Ten ways getting into college is like dating
I often tell groups of high school students and their parents that getting into college is a lot like dating. What I don’t tell them is that I have a lot more demonstrated historical expertise in college admissions than I do in romance. Still, I’ll forge ahead anyway here and share ten things to remember as you find your way to the right college.
1. Don’t fall for a college just because it’s popular. Popularity alone isn’t a reliable measure of the quality of a college or a person. And it’s a totally unreliable measure of whether or not the two of you would be great together.
2. There are plenty of potential matches out there. There are over 2,000 colleges; you’ll eventually find and get into one that’s right for you, no matter what your SAT scores are. (I’m trying hard to avoid the “plenty of fish in the sea” cliché.)
3. You should never fundamentally change who you are just to get someone to like you. It’s one thing to take math classes after school because you love math. It’s another thing entirely to do it because you’re hoping it will make Yale like you more.
4. Don’t fall in love too fast. It’s easy to get seduced and believe that your dream college is the only place where you could ever be happy. But trust me, it’s not. See #2.
5. It’s good to be confident, but it’s never good to be arrogant. Colleges and people will be more likely to appreciate you if you believe in yourself, but also acknowledge your weaknesses and how much you have left to learn.
6. Don’t try too hard to sound impressive. Would you ever say to someone on a first date, “I learned a multitude of valuable lessons about leadership and working well with others during my time as treasurer of the student body”? I hope not. So don’t do it in your college essays or interviews either. It’s fine to speak proudly about the things that make you proud. But nobody likes a stilted sales pitch where you’re trying too hard to impress.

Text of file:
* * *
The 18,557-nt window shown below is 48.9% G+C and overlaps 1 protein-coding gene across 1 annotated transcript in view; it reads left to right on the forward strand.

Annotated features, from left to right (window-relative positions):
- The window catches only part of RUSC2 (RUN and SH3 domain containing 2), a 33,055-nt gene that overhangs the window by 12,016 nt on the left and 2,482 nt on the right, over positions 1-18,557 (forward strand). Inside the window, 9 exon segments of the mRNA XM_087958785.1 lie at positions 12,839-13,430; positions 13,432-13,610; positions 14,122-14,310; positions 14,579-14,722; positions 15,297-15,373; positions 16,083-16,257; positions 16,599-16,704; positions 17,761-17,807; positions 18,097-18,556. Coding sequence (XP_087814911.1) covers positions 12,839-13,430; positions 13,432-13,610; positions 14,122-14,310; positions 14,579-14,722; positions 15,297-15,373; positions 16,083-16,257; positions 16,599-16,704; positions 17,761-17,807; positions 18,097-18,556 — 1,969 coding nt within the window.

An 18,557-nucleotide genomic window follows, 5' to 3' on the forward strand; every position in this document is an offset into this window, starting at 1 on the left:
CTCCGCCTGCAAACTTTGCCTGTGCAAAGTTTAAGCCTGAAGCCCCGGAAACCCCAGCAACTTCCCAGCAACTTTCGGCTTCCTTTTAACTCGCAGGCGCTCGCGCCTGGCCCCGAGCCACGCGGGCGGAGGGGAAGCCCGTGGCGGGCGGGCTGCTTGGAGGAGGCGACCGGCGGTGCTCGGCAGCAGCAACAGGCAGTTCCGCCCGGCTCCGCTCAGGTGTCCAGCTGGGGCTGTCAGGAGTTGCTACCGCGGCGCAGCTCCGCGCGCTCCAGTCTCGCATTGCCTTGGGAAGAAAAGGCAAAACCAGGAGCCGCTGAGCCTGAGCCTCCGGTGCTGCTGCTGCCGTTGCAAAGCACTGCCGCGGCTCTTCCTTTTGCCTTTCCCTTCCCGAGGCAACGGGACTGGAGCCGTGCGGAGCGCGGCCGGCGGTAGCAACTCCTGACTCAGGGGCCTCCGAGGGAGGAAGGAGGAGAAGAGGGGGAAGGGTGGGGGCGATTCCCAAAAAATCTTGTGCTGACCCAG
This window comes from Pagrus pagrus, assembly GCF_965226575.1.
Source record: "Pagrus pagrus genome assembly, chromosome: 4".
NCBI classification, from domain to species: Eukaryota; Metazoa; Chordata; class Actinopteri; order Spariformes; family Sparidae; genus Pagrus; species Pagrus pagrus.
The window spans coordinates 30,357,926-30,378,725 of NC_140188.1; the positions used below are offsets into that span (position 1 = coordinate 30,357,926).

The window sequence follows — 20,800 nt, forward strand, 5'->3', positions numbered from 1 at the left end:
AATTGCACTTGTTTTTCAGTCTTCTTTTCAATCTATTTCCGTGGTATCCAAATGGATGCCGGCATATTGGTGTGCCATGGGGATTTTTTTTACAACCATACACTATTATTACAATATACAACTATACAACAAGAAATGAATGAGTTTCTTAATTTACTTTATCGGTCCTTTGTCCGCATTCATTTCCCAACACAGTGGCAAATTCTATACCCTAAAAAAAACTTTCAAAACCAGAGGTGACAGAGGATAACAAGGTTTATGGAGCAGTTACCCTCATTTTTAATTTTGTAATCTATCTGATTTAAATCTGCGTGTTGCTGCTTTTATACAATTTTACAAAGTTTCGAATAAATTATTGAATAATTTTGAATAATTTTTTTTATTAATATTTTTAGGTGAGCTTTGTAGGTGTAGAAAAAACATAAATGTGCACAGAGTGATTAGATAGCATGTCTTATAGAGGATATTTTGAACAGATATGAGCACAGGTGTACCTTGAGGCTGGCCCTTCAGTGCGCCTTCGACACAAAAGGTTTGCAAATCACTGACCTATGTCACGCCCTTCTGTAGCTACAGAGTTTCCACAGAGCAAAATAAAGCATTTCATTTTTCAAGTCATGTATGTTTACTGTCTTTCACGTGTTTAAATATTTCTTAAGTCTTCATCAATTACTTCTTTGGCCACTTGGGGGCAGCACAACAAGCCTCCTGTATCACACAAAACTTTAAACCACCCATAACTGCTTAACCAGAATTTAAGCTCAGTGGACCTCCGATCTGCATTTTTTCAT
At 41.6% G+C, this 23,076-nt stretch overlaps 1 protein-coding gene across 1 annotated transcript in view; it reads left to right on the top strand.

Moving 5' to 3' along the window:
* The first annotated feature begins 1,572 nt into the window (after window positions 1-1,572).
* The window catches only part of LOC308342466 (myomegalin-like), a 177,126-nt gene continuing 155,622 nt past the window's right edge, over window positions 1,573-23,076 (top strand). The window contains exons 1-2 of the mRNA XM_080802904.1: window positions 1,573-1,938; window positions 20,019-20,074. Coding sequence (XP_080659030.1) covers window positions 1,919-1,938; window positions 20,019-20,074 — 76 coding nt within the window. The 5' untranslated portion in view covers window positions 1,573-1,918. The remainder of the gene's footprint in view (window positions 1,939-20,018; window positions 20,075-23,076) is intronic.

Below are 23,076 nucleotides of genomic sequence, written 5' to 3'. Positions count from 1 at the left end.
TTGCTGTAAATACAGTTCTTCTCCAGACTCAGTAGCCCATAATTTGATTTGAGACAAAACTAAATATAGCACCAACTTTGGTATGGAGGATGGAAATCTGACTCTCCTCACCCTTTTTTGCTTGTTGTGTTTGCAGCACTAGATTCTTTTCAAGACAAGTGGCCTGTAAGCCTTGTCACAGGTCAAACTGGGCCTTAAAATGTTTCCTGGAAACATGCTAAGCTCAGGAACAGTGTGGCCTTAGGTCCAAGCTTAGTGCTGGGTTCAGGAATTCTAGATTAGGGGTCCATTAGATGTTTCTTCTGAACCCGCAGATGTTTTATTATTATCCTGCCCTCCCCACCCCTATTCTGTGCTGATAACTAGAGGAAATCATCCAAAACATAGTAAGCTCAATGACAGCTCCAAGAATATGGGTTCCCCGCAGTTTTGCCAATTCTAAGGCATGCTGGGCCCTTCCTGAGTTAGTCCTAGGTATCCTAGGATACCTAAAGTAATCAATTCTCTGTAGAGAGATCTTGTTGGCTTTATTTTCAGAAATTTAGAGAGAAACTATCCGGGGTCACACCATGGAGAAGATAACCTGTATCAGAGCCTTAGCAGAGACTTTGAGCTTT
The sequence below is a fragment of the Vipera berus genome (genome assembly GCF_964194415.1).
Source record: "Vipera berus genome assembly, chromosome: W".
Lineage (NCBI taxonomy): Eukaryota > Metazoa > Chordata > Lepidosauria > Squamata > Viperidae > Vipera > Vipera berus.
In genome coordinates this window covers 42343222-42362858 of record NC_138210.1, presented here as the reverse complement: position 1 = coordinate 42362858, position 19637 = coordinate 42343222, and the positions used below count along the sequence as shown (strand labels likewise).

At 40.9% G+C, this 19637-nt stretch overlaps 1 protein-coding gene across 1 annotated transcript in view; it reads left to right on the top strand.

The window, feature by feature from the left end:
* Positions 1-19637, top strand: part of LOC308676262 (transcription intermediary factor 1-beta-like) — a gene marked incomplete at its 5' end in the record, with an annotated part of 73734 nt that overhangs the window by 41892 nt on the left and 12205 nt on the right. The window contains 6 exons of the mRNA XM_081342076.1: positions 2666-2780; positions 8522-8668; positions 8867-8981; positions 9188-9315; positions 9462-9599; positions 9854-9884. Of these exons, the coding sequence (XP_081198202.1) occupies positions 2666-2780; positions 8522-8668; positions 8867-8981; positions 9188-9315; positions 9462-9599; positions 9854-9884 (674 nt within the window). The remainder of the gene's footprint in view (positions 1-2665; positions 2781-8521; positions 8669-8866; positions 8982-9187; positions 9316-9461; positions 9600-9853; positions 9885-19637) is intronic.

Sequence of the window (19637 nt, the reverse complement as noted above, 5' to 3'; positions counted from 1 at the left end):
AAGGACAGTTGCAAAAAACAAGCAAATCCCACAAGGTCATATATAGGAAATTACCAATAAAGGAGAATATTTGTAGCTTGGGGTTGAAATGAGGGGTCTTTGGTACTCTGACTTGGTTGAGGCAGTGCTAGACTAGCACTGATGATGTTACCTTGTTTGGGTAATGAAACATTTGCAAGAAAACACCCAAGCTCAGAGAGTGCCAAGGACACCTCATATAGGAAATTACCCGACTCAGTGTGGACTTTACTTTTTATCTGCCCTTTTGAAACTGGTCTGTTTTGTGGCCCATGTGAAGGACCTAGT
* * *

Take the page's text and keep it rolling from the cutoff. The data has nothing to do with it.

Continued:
7. The pain of a rejection will be temporary. Yes, a college rejection can be painful. But you should know that the initial sting never lasts. That’s why you’ll never meet a 40-year-old who’s still smarting from a college rejection or a high school breakup.
8. Speaking of rejection, if a college breaks your heart, it’s their loss. Dust yourself off, move on and find happiness someplace (or with someone) else. Lots of people don’t get into their dream colleges or marry their high school sweethearts. They recover and are usually thankful later on after they find even better matches. You will, too.
9. Remember that there is no such thing as the perfect college. A school might seem that way on the outside, but the flaws will reveal themselves once you spend some real time together. Expect it—it’s normal. You’ll just have to commit to doing your part to make the relationship work.
10. There is no magic forumla. There are no such formulas for college, romance, or life. If there were, someone would have found and profited from them already. All you can do is work hard, do things you enjoy, be a good person, and trust that things will be OK. They really will. I promise.